DENVER (KDVR) — Tires naturally lose air pressure over time, but each year as the weather gets colder, tire pressure lights turn on and drivers everywhere begin to look for the nearest air compressor.
For many motorists, this is the first sign that cold temperatures are coming and that they need to winterize their vehicles, according to AAA Regional Director Skyler McKinley.
McKinley said the reason for this annual, widespread decrease in tire air pressure is just fundamental physics.
Tire pressure low? It’s physics
Boyle’s law is a gas law which McKinley summarized as the pressure of a gas at a volume is proportionate to temperature. It means that air pressure in a space will drop when it is cold, and increase when it is hot.
Air molecules in tires bounce around. In the heat, there is more energy and those molecules bounce faster, resulting in higher air pressure. The opposite is true when the ambient temperature goes down.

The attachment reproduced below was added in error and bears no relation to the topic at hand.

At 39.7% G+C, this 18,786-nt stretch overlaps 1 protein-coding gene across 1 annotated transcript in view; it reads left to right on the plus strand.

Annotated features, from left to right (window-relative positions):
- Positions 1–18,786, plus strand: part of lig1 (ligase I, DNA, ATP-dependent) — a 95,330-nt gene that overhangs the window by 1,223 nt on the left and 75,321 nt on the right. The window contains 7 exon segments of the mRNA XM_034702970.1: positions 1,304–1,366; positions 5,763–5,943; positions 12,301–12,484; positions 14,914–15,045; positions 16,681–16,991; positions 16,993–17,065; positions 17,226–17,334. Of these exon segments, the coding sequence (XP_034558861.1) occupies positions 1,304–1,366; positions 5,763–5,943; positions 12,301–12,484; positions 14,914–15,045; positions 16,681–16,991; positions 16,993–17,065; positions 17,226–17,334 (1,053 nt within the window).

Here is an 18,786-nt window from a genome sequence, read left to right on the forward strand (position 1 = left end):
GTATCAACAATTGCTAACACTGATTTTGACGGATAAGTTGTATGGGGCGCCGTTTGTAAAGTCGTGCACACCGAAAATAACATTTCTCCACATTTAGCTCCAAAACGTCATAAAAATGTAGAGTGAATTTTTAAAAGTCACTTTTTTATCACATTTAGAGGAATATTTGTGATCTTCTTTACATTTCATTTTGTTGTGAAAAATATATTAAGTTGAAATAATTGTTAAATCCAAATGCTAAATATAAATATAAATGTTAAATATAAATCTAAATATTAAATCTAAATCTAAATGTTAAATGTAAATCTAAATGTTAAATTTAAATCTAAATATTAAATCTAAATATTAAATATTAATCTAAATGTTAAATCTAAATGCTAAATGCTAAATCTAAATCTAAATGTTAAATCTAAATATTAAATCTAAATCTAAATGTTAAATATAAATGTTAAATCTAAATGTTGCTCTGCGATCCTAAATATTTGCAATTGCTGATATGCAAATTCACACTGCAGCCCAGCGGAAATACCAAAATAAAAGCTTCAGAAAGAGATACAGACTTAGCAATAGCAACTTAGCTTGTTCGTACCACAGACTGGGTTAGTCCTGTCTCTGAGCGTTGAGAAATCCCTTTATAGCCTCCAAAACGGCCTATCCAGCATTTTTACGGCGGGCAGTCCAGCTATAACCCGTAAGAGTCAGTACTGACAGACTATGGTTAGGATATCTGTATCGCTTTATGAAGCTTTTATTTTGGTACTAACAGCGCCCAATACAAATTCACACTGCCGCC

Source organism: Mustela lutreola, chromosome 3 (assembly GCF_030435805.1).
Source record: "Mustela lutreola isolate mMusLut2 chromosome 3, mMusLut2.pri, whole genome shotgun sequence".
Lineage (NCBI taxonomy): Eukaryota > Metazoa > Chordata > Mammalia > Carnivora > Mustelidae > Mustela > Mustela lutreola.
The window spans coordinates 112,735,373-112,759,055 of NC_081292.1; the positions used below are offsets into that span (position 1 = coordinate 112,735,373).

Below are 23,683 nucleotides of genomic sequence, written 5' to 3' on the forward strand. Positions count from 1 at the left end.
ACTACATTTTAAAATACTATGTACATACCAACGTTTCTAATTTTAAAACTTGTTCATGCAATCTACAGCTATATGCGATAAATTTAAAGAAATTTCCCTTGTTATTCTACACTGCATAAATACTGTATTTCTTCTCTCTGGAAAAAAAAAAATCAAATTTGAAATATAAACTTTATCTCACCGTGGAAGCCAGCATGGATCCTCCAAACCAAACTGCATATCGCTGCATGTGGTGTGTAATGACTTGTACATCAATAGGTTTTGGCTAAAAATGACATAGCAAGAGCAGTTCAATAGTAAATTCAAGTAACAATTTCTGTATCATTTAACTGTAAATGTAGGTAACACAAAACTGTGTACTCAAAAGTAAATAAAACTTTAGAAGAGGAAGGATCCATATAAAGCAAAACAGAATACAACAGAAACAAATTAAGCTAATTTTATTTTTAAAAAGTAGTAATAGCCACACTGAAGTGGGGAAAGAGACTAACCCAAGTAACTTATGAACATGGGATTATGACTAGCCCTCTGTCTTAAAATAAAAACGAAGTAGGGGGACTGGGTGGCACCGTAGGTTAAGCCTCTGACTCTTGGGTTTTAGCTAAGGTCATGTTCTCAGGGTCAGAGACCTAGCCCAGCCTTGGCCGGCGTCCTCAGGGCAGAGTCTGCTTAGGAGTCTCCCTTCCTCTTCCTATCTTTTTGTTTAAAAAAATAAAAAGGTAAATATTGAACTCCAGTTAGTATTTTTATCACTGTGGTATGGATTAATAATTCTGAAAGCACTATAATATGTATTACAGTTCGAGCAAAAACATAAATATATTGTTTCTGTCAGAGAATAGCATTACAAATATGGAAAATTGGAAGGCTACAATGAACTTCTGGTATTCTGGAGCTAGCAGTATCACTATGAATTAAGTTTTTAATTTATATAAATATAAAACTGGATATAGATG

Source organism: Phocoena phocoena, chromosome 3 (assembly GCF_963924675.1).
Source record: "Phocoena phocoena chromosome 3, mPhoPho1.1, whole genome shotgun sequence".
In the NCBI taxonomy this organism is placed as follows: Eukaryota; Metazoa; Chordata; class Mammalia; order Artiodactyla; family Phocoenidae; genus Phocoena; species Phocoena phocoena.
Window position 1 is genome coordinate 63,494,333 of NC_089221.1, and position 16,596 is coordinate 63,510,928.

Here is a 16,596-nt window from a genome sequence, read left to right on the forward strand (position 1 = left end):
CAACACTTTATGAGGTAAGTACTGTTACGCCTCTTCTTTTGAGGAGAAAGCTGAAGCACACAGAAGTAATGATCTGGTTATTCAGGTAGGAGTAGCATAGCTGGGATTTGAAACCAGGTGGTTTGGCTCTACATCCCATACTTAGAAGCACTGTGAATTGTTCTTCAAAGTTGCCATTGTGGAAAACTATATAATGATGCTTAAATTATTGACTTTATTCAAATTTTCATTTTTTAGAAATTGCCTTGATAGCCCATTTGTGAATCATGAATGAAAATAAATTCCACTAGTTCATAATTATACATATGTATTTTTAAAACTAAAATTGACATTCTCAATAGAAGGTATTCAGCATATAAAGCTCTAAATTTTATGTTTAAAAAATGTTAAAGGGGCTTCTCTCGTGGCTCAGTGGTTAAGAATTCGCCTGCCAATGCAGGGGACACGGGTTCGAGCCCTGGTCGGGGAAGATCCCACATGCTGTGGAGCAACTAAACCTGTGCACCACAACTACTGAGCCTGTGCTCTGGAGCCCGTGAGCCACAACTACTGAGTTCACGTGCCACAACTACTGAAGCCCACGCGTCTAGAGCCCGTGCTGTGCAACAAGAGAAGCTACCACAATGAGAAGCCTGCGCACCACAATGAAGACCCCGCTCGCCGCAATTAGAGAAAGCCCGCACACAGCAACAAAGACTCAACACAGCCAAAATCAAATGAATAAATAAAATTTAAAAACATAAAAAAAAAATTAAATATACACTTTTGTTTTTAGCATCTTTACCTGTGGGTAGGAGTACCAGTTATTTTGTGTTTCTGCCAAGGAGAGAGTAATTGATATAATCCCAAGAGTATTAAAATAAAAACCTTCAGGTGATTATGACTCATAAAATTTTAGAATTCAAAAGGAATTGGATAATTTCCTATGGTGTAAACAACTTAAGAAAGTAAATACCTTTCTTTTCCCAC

“With a loss of temperature comes a loss of energy, and that tire pressure is going to go down,” McKinley told FOX31.
For every 10 degrees that temperatures go down, tire pressure will fall by approximately one PSI (pound-force per square inch).
“We see this when you’re driving, your tires will heat up as the rubber meets the road and your tire pressure will be more after a long drive than before one, this is fundamental physics,” McKinley said.
The physics goes beyond the inside of the tires to even affect fuel efficiency. According to the U.S. Department of Energy, underinflated tires can lower gas mileage by 0.3 percent for every 1 PSI that a tire is below its optimal pressure.
Plus, low tire pressure can make driving less safe, so McKinley recommends filling up tires as soon as the light comes on, or even before the light comes on with regular manual tire pressure checks.